When we cure autism, we seek to eradicate all traces of autism and convert the autistic to be NeuroTypical. Fixing autism is much less ambitious – the goal is to change the autistic just enough so that they are not a burden to their caretakers.
Fixing autism is the more politically correct cousin of curing autism. While most caregivers and organisations may deny that they wish to fix autism, their actions prove otherwise. Look at the schedule of an autistic under their care, and you will see:
• A strong emphasis on life skills, especially on doing housework.
• Some emphasis on sports, which provides a healthy alternative to addictive computer games
• Little emphasis on developing talents, learning skills that are in high demand, or developing careers
The ideal autistic is a docile, polite, and conscientious domestic helper who will take the initiative to clean up after himself. He will follow simple instructions and be able to do menial jobs (which incidentally pay very little and will become obsolete soon).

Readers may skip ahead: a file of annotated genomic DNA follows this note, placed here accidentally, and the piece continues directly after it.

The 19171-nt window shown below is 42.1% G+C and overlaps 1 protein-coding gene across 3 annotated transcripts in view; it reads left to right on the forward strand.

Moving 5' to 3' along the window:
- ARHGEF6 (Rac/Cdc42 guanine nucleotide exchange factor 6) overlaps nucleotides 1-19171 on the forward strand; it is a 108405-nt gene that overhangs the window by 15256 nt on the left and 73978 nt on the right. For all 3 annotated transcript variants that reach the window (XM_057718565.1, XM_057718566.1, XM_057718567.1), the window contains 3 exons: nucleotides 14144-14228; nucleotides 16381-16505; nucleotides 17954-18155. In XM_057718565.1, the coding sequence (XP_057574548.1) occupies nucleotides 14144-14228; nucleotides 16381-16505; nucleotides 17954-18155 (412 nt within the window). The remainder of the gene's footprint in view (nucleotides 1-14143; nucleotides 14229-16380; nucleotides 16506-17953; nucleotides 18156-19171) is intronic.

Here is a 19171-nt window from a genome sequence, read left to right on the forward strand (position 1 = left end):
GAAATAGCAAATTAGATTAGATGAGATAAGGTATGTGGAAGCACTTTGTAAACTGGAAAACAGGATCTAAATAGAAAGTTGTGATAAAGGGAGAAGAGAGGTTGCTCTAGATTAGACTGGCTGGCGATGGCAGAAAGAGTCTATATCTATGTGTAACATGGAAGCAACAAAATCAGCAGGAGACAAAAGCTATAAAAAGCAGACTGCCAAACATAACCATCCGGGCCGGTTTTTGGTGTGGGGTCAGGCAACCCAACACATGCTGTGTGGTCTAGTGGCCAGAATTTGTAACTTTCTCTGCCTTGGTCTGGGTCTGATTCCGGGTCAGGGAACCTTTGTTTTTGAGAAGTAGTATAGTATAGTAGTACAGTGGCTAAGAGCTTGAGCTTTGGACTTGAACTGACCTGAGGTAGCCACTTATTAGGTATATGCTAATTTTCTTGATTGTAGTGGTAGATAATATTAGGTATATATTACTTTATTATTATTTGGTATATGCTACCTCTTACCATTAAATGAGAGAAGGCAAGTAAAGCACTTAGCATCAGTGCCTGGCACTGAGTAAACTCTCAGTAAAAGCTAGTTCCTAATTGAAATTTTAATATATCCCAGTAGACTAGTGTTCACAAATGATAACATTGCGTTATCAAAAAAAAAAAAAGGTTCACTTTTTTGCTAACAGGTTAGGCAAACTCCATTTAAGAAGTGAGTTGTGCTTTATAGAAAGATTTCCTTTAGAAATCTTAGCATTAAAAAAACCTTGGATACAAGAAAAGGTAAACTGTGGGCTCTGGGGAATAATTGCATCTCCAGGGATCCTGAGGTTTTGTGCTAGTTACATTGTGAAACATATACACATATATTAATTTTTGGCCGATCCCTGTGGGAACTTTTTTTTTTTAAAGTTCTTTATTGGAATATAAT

This is a good strategy if caregivers just want to cut their losses because they think that any further investment in their child will go to waste. It is a terrible strategy if they seek to develop the full potential of their child and provide him with a sustainable future in an uncertain world of constant change.
The question is less of if the child truly lacks the intellectual ability to develop anything of use, but more of if the caregivers are willing to make their best effort to try.
When the caregivers try to protect the autistic child from stress by not entrusting him with extra challenges, when the teacher keeps insisting on dumbing down the lesson plans to make it super easy to understand, they are slowly erasing the autistic child’s future.
While housework may be essential and unavoidable, being able to earn much money to outsource housework can be a better solution than becoming a competent domestic worker.
Yes, the autistic child may have rigid and inflexible thinking. Even more so for caregivers to set an example of how to be flexible and accommodating to the diverse needs and situation of the child.